Sunday, July 20, 2014

Things Fall Into Place

A girl sets out a meal for her family on the beach in Kao Seng, a village in Songkhla province.

One of the things I like photographing is the little incongruities of life. defines “Incongruous” as “out of keeping or place; inappropriate.” That’s certainly what I thought when I saw this living room set on a beach in Kao Seng, a little north of Hat Yai in Songkhla province. I was there photographing fishermen and walked past the furniture. I made a mental note of it but photographically it didn’t work without a human element.

I went down the beach and photographed the fisherfolk for a couple of hours. I was walking back to my car and the young lady was setting the table. This was the picture I was waiting for, the moment it clicked. Everything came together for a few seconds – the blue sky, the aquamarine ocean, the girl’s blue clothing all contrasted with the red furniture set and the girl’s warm complexion. Everything fell into place to create the photo I saw in my mind when I originally walked past the furniture.
Shoppers ask for directions on Orchard Road in Singapore.

A few months later I was on Orchard Road in Singapore. It was the Christmas season and seasonal decorations lined the busy thoroughfare. I was trying to photograph people walking between and around the statues of Mary and Joseph, Wise Men and donkeys. The photos were more like snapshots and not really working. Then lost shoppers and a Good Samaritan wandered into the frame. It was the moment that clicked, when everything fell into place.

Finally, on a road trip in northern Laos, I stumbled upon this scene.
Migrant workers from China in a bus in northern Laos.

This photo was a gift. There was no waiting for something to fall into place. I was headed up to the Lao-Chinese border. I saw this scene as we passed a bus full of Chinese migrant workers. I practically screamed at the driver to pull over and was out of the car before it came to a complete stop. I ran back down the highway to the bus and nothing had changed – the person on the lower bunk was still dangling his legs out the window while the person in the upper bunk was still framed by the window. I made a couple of frames before the person in the upper bunk moved out of the frame. This was the easiest of these three photos, there was no waiting, no hoping for something to happen.

As a photojournalist I can’t set up a photo. I rely on luck and timing to complete my photos. That doesn’t mean being purely reactive though. Only in the bottom photo was I completely reactive. In the photos from Kao Seng and Orchard Road I saw the pictures before they actually took place. I knew what I wanted and I essentially waited for things to fall into place.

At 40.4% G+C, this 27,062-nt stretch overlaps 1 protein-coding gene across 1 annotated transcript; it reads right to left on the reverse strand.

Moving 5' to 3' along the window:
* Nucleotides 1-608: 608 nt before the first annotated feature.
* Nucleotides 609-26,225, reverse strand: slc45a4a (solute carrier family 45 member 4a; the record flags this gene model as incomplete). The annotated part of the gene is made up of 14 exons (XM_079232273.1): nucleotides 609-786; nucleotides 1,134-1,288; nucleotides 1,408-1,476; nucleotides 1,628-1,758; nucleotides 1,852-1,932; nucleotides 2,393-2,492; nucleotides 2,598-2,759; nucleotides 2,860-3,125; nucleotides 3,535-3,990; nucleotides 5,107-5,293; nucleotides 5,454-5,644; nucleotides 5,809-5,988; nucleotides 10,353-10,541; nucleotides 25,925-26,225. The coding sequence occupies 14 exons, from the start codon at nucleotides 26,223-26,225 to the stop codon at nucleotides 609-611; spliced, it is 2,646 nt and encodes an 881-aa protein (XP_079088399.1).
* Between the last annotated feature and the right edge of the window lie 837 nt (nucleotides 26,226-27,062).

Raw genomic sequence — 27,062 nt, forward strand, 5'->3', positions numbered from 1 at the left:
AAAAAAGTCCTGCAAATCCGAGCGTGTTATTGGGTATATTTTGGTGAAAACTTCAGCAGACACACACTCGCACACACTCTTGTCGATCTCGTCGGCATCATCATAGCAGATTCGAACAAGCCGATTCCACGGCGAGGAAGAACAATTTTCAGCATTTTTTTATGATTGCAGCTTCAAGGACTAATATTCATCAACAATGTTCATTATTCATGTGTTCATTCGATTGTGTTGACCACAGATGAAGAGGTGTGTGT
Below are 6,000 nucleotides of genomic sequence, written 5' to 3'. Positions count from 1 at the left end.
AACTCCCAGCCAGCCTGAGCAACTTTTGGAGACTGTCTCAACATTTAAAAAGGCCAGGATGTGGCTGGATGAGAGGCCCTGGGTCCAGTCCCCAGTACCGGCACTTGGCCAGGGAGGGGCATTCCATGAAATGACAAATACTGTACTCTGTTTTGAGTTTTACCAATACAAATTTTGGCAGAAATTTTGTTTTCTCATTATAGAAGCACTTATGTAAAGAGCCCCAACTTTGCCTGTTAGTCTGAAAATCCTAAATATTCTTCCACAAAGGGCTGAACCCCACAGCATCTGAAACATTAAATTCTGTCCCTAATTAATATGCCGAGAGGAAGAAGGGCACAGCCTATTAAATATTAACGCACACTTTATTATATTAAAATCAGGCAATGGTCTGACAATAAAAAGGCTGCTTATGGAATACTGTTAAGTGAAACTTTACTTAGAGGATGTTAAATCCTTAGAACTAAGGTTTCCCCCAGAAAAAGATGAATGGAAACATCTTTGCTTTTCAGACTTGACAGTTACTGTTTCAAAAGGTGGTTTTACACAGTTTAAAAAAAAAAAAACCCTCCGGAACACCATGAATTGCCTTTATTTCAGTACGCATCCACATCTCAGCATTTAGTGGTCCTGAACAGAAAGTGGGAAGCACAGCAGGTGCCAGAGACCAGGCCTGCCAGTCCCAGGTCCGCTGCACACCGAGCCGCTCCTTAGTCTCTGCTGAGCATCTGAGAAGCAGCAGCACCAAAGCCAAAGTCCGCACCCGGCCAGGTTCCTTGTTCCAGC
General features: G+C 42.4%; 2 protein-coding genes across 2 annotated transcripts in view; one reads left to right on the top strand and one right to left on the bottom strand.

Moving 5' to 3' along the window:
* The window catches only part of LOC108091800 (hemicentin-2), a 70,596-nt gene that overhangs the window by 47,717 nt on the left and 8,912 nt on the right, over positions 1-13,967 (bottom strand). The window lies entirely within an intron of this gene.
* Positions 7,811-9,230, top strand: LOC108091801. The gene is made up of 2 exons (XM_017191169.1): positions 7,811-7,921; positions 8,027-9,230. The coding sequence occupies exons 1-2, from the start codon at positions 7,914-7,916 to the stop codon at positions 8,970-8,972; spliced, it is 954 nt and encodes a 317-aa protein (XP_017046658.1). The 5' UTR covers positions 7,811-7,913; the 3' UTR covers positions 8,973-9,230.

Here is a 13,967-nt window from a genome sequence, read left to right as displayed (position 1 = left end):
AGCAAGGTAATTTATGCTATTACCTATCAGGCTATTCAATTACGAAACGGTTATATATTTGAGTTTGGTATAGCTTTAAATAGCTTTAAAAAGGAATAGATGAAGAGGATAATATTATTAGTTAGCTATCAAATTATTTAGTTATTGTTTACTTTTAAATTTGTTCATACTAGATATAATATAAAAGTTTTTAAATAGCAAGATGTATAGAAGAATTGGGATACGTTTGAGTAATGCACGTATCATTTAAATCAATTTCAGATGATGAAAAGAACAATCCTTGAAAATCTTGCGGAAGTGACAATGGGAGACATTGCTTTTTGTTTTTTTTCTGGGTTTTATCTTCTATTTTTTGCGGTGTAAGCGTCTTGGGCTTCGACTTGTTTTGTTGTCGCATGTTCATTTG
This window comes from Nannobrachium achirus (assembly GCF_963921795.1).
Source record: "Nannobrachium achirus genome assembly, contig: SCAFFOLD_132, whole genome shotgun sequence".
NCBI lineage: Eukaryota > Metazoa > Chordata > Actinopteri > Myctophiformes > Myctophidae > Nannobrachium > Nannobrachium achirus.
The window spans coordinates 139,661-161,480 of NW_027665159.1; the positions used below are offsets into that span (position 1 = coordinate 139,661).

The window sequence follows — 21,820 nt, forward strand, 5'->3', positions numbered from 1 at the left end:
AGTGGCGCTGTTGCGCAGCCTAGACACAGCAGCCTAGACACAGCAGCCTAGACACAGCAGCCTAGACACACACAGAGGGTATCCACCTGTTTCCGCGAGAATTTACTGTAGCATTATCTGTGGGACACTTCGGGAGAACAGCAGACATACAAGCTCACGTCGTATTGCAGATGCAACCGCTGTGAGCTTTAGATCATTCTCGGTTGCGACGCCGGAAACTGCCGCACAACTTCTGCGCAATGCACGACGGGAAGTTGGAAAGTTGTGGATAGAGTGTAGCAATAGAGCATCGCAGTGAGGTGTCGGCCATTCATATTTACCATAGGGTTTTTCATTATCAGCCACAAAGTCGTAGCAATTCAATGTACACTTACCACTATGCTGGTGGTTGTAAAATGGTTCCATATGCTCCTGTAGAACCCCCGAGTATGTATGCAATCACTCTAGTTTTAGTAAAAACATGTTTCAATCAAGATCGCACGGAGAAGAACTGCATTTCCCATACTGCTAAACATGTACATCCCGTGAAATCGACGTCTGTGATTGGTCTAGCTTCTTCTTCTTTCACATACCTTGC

Finally, most of the photos in my archive are available for editorial use or self fulfillment as prints. If you see something you'd like to use or just hang on the wall, click on the "Add to Cart" button and follow the onscreen prompts. 

Saturday, July 19, 2014

Answering a Higher Calling

A monk watches from a doorway as men are ordained as monks and novices at Wat Phra Dhammakaya

I photographed an ordination this morning. Seventy-seven men, from 18 countries, were ordained at Buddhist monks and novices at Wat Phra Dhammakaya, in Pathum Thani, about an hour north of Bangkok. 

Ordination in Buddhism is different from ordination in a Christian faith. In Theravada Buddhism, becoming a monk and joining the Sangha is a right of passage. Many men enter the sangha to meditate and find inner peace. Joining the Sangha can be a lifelong commitment but many men become monks for just a few weeks or months.
A man being ordained as a novice (young monk) participates in a procession around the ordination hall. 

The Venerable Ronnapob Jotilabho, head of the The International Dhammadayada Ordination Program (IDOP), which organized the event said, “Being ordained as a monk or novice enables a person to devote time and attention to learn the art of inner peace and happiness skill, which is life’s most important knowledge.” 

Thai Buddhists are very tolerant of other faiths and welcome people of any religion into their temples. You don't have to be Buddhist to study meditation in a Thai temple (though it helps). 

Wat Phra Dhammakaya, seat of the Dhammakaya sect, though takes that tolerance to a very high level. Today's ordination ceremony was conducted in three languages: Thai, English and Chinese. The Dhammakaya sect has a very active outreach program and seems almost evangelical compared to traditional Thai Theravada Buddhism.